Syracuse Area Health – Strasburger Orthopaedics

10 Things Your Teen Athlete Should Have on Their Plate

Is your teen eating right for growing bones and joints? Find out how to give them every nutrient they need in meals they’ll love. These combinations of amazing nutritional power foods can help them enhance their performance on the field and feel great the rest of the time.


100% juice can provide tons of nutrients – so give your teen plenty of options, starting with an 8 oz glass of freshly squeezed orange juice with breakfast as a way to kick-start their day with antioxidants, folic acid, and plenty of vitamin C.  If they don’t have to worry about caloric consumption, another glass can be added later in the day for an energy boost. 

Green veggies

Kale, broccoli, spinach, and other greens may not be your child’s favorite, but they can be added to a teen’s diet by pureeing and adding to lasagna, spaghetti, or other red-sauced Italian pasta dishes. The iron and calcium absorption will be boosted by the presence of tomatoes, meat, and peppers. 

Brightly colored fruits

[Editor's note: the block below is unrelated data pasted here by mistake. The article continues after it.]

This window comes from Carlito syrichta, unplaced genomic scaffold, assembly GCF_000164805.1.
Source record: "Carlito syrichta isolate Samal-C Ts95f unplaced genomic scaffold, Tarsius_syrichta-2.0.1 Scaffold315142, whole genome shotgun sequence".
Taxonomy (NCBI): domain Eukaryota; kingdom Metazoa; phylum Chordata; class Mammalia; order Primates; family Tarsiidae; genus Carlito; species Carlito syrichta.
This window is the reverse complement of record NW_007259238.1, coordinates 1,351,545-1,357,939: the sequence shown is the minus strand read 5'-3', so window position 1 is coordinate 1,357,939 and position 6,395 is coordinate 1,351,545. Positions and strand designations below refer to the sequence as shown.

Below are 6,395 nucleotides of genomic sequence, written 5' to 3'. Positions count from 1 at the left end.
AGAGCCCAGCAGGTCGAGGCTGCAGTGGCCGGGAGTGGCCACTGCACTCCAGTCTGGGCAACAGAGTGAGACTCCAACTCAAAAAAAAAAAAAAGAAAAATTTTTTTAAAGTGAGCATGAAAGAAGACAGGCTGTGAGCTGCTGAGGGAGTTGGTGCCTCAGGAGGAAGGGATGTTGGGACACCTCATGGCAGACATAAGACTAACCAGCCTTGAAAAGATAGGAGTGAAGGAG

Your teen can benefit from fruits high in vitamins C, E, A, and potassium, such as citrus fruits, as well as berries, which are also high in antioxidants. You can boost their immune system and keep them in shape all year. 


Legumes are a great addition to other protein sources, and can give your teen the fiber, protein, iron, zinc and magnesium they need to grow strong and healthy. They can be added discreetly to Mexican food, salads, casseroles, soups, stews, and pasta dishes for an extra healthy bump.


Calcium, vitamin D, potassium and protein as well as healthy probiotics make yogurt a must have for any teen athlete. Top with granola or fresh fruit, or blend with frozen berries for a cool icy snack that is perfect after a long day in the field. 


If you are looking for the power snack your kid needs when they’ve got a long day of training, steer them to nuts– they’ll be getting healthy fats, protein, fiber, magnesium and vitamin E. Peanuts, almonds or cashews are great if there are no nut allergy concerns on the team. 


If there’s a nut allergy issue – or even if there isn’t — try sunflower seeds or pumpkin seeds, instead. Most seeds can also be turned into a healthy butter to spread on celery sticks or rice cakes. You can also sprinkle chia seeds, flaxseeds, or sesame seeds on top of salads or over yogurt. 


Consider breaking from red meaty and serving fish instead, for healthy oils and vitamins that will improve sight and hearing – both important for active young bodies in high powered situations like contact sports. Cook with a crusty seasoned breading and serve in a hoagie to tempt choosy palates.

These foods can help your teen feel fit and strong on and off the sports field or track. You can consult with Dr. Strasburger about your teen athlete’s nutritional needs for a more tailored diet plan.